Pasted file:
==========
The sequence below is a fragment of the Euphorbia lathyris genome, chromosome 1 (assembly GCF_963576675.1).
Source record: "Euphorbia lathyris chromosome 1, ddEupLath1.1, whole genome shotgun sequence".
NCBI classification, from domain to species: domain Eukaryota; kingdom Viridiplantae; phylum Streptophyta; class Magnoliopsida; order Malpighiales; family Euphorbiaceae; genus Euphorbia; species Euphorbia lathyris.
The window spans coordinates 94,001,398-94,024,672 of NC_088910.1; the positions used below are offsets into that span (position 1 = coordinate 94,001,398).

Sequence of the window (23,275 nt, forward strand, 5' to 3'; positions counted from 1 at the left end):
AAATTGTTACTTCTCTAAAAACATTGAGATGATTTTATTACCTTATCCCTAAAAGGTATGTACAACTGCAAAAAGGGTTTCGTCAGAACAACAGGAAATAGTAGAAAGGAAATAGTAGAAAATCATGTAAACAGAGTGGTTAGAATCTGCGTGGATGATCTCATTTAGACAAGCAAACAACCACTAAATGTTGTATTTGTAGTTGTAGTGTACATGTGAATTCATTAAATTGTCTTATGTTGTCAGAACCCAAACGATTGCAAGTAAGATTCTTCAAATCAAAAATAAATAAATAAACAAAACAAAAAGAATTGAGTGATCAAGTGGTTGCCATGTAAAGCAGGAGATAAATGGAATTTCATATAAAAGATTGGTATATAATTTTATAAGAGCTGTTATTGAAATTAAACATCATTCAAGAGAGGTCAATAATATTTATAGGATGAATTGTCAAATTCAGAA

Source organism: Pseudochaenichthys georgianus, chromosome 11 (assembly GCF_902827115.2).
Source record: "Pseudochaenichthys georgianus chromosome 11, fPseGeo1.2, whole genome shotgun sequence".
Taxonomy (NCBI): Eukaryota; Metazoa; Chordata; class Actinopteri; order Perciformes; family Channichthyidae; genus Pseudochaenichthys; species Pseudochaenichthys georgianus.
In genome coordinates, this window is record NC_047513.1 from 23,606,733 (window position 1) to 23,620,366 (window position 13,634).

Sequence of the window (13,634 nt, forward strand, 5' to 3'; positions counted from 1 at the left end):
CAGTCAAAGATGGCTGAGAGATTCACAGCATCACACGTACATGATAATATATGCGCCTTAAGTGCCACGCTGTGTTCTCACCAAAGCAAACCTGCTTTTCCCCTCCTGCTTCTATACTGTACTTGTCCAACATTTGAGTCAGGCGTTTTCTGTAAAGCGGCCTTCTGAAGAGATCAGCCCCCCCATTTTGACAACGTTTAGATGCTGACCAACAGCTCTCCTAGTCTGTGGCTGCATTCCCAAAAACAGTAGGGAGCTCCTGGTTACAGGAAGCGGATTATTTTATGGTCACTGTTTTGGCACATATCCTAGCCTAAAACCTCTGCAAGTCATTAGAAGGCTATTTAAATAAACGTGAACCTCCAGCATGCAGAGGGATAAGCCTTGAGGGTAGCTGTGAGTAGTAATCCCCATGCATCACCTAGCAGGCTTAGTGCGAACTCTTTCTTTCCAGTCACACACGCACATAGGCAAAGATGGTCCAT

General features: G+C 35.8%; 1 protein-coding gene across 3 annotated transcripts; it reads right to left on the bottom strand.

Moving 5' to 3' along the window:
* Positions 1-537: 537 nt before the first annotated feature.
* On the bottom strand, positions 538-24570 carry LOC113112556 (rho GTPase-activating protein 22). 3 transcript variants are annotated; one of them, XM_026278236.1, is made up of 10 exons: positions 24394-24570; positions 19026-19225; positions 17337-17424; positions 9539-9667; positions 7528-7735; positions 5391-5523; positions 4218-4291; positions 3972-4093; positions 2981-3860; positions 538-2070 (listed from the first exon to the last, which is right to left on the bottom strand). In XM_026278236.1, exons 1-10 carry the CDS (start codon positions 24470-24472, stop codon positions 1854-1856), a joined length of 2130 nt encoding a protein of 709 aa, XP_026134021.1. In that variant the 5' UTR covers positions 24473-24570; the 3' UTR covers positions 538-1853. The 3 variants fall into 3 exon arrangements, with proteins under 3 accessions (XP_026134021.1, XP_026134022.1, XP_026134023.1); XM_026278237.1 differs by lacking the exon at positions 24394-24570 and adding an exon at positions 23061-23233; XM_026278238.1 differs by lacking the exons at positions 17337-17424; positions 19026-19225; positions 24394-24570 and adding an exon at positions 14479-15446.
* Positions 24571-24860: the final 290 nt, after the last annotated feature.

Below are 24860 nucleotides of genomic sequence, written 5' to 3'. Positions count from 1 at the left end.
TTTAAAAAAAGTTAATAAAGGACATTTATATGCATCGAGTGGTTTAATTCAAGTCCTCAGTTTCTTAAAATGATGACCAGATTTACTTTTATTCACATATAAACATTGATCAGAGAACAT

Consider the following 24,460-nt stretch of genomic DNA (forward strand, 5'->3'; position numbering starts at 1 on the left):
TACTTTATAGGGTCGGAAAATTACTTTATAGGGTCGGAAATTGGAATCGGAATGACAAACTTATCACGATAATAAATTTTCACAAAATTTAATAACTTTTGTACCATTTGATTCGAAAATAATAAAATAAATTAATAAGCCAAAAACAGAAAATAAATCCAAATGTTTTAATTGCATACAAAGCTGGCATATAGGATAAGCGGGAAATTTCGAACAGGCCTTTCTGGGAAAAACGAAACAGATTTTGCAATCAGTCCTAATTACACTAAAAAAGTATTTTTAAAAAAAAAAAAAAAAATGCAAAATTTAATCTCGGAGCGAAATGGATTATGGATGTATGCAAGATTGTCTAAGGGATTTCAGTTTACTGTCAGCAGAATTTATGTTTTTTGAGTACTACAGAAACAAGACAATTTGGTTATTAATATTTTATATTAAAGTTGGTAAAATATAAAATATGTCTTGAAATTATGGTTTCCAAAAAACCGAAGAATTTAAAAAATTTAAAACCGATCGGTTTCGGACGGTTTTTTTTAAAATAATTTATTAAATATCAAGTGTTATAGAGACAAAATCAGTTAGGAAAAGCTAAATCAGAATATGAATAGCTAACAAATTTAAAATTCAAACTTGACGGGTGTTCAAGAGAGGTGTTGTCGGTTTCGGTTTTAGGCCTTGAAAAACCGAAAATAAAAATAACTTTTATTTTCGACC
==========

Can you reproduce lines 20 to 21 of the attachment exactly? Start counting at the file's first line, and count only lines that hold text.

Consider the following 24,460-nt stretch of genomic DNA (forward strand, 5'->3'; position numbering starts at 1 on the left):
TACTTTATAGGGTCGGAAAATTACTTTATAGGGTCGGAAATTGGAATCGGAATGACAAACTTATCACGATAATAAATTTTCACAAAATTTAATAACTTTTGTACCATTTGATTCGAAAATAATAAAATAAATTAATAAGCCAAAAACAGAAAATAAATCCAAATGTTTTAATTGCATACAAAGCTGGCATATAGGATAAGCGGGAAATTTCGAACAGGCCTTTCTGGGAAAAACGAAACAGATTTTGCAATCAGTCCTAATTACACTAAAAAAGTATTTTTAAAAAAAAAAAAAAAAATGCAAAATTTAATCTCGGAGCGAAATGGATTATGGATGTATGCAAGATTGTCTAAGGGATTTCAGTTTACTGTCAGCAGAATTTATGTTTTTTGAGTACTACAGAAACAAGACAATTTGGTTATTAATATTTTATATTAAAGTTGGTAAAATATAAAATATGTCTTGAAATTATGGTTTCCAAAAAACCGAAGAATTTAAAAAATTTAAAACCGATCGGTTTCGGACGGTTTTTTTTAAAATAATTTATTAAATATCAAGTGTTATAGAGACAAAATCAGTTAGGAAAAGCTAAATCAGAATATGAATAGCTAACAAATTTAAAATTCAAACTTGACGGGTGTTCAAGAGAGGTGTTGTCGGTTTCGGTTTTAGGCCTTGAAAAACCGAAAATAAAAATAACTTTTATTTTCGACC